Much of the debate about the left and Obama tends to focus on Obama’s ideological tendencies — on the question of whether he’s too quick to trade away core liberal priorities because he’s at bottom not ideologically in sync with progressives. But one of the key things that angers liberals has nothing to do with ideology. Rather, it’s all about Obama’s approach to negotiating. The argument is that Obama is too quick to signal that compromise, even at great cost, is his paramount goal. This weakens Dems in negotiations with Republicans and emboldens them to hold out for more than they otherwise might be able to secure.

In other words, the case against Obama is not just about ideology. It’s also that his approach is not as hard-headed and pragmatic as it could be.

It’s actually quite a bit worse than this. I’m so old that I remember when the Republicans clearly signaled that they had no leverage in this fight and would be resigned to giving up on getting rich people a tax cut. It was September 12.

“I want to do something for all Americans who pay taxes,” Boehner said in an interview taped Saturday for “Face the Nation” on CBS. “If the only option I have is to vote for some of those tax reductions, I’ll vote for it. … If that’s what we can get done, but I think that’s bad policy. I don’t think that’s going to help our economy.”

The media pounced, saying that Boehner had accepted the Obama position. At the time, I stupidly said that the tax cuts on the first $250,000 of income would be extended, and that the debate was over. Boehner showed weakness. “All the Democrats have to do is to call Boehner’s bluff,” I said.

They never did. Conservative Democrats rebelled against holding a vote in the House before the elections. Boehner flipped back and nobody held him accountable for that. After the midterm shellacking, much of the leverage was gone. And so the signature policy for Democrats for an entire decade was gone, vanished into thin air.

Here’s the larger point, and it’s fitting that it takes someone not aligned with Democrats to make it. We have a war going on against the middle class. Inequality is growing at an astonishing rate. Taxes are at a historic low, the lowest in 60 years, as are corporate taxes. The rates are unsustainably low to support a society that even tries to care about the least of its citizens. And yet, we have at least one political party who refuses to raise taxes by one red cent. The only way that revenues could possibly ascend to a level consistent with what is needed and sustainable is by taking advantage of the callow sunsetting of the Bush tax cuts, done purely to get a good budget score, and let them expire.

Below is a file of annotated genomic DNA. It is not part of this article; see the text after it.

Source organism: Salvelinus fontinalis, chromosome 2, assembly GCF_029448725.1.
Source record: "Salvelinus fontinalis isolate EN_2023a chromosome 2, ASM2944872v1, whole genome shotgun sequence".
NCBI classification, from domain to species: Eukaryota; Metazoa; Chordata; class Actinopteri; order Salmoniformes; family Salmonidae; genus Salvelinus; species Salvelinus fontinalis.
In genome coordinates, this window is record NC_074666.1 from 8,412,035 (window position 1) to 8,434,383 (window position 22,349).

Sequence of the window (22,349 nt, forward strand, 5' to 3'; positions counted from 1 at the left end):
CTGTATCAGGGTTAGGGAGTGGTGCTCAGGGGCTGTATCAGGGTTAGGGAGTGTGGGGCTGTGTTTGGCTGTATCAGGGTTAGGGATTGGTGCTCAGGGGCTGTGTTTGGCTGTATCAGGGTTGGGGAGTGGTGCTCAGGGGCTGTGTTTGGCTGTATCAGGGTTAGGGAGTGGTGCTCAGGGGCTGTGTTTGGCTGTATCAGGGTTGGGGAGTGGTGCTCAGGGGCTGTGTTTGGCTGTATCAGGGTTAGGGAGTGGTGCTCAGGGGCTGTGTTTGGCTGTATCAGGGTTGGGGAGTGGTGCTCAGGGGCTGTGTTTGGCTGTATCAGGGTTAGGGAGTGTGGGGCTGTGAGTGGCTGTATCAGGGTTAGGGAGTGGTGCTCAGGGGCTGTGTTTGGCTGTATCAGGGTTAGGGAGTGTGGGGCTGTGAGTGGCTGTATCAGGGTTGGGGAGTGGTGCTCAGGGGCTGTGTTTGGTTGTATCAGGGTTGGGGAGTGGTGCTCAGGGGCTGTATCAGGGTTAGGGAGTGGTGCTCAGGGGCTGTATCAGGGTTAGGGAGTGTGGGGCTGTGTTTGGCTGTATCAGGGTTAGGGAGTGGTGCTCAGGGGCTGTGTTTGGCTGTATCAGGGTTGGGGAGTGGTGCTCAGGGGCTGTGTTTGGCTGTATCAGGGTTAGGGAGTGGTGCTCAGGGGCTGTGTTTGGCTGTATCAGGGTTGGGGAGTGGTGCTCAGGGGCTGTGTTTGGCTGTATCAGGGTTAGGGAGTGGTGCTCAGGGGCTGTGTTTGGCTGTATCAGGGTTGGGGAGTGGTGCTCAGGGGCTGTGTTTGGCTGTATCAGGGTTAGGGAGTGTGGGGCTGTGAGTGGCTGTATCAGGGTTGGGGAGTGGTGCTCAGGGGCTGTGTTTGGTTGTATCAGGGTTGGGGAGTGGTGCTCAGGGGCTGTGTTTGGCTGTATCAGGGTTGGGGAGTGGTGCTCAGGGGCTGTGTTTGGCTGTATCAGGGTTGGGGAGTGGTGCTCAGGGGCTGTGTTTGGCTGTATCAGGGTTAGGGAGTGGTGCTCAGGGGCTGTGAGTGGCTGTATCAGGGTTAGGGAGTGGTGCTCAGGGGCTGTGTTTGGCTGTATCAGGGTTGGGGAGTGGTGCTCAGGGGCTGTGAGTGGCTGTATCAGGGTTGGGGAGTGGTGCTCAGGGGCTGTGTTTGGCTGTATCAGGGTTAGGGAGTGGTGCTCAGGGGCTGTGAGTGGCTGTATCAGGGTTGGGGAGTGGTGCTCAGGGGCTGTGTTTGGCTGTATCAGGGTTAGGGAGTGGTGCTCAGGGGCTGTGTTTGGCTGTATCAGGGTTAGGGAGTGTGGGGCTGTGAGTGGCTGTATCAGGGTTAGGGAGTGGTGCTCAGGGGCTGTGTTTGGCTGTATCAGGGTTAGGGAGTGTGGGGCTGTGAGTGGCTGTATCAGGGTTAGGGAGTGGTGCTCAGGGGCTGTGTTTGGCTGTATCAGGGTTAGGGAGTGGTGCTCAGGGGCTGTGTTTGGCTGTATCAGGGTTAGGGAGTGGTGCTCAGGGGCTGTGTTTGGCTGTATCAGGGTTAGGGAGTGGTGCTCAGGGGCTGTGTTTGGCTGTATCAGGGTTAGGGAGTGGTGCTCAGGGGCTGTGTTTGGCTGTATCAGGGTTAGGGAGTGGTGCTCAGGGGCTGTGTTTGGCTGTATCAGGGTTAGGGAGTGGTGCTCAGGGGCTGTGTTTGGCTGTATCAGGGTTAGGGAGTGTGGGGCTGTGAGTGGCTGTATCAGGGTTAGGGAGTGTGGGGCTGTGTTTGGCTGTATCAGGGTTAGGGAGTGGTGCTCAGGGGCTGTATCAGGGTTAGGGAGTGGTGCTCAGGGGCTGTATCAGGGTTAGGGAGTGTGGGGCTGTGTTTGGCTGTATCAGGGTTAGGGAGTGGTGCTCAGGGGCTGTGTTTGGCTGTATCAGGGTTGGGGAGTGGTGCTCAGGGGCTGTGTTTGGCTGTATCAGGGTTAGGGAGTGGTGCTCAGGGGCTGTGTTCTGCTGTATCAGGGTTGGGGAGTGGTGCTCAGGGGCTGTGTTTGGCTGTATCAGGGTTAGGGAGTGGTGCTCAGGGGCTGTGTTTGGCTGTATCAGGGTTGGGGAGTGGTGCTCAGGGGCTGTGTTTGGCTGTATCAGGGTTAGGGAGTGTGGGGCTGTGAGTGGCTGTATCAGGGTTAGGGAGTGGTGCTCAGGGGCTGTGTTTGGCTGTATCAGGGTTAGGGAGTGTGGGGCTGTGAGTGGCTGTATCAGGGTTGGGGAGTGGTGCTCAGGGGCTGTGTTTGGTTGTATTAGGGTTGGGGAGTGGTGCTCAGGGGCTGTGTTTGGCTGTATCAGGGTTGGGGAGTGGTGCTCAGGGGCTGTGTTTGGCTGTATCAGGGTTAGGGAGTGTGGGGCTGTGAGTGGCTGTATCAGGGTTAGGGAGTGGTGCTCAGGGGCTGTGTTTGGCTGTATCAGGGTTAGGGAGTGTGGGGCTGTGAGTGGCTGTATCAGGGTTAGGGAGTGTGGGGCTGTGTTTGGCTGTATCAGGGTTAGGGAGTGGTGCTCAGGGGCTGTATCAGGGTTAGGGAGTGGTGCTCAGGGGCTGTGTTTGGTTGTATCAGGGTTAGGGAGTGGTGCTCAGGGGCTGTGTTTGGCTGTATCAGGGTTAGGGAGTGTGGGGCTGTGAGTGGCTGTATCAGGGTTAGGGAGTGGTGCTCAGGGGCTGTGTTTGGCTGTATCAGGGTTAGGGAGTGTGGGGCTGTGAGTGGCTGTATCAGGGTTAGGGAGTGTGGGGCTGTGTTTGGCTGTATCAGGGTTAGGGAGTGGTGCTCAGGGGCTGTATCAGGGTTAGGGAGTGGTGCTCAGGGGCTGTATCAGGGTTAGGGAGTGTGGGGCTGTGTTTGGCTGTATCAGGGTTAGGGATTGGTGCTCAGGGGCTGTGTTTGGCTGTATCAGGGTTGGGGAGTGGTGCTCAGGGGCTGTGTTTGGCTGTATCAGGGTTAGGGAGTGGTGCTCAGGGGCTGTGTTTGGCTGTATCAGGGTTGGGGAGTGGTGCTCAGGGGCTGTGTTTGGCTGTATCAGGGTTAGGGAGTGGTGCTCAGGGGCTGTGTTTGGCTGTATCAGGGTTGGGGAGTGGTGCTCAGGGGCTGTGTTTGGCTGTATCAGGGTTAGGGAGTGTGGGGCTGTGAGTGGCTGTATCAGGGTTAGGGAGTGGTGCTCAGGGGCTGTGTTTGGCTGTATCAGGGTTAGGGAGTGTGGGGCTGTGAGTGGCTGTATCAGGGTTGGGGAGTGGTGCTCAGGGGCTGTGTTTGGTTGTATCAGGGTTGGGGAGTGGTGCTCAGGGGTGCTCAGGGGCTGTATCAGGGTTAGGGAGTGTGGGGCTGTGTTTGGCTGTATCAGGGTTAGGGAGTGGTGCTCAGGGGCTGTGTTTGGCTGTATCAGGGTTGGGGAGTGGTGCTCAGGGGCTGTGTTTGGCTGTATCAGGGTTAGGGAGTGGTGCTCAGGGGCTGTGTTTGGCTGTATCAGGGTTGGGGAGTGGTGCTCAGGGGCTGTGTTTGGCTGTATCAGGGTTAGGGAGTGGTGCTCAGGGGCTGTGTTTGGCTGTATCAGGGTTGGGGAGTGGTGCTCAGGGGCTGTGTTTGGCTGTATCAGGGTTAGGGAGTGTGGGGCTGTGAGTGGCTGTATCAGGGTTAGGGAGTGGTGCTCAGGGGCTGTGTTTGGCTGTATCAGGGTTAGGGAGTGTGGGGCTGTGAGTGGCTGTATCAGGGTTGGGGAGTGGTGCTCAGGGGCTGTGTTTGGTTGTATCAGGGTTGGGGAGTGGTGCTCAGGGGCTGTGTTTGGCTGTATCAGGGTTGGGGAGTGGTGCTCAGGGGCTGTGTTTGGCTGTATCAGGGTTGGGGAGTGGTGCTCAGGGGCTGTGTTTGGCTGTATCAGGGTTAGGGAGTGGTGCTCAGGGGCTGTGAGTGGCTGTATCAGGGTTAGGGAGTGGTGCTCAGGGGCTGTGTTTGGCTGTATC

Instead, we have a party that failed to make the argument, and a President clearly following the blueprint of his deficit hawk ex-budget director, with the emphasis on extending the tax cuts, “fixing” Social Security through benefit cuts and rapprochement with the business community. This is not, then, just about negotiating. It’s about policy, a policy that liberals see as completely misguided, at odds with the real problems facing the country (the continuing unemployment and housing crises) and simply more concerned to pleasing banks and elites than making the economy better for working people. The President didn’t bungle onto this course – it’s what he believes, by all accounts.

I think the bipartisan compromise fetish is a problem, then, but I’m not sure that the President sees extending the tax cuts as a compromise, rather than a preferred policy.

UPDATE: I also think that the disappointment stems from non-engaged, non-obsessive mainstream liberals checking in and saying “We’re going to extend WHAT???” It just makes no sense to people that they would see a Democratic President extending radical Republican tax cuts.

Previous post

Prop 8: Liveblogging the Perry Appeal (3)

Next post

Prop 8: Liveblogging the Perry Appeal (Part 3)

David Dayen

David Dayen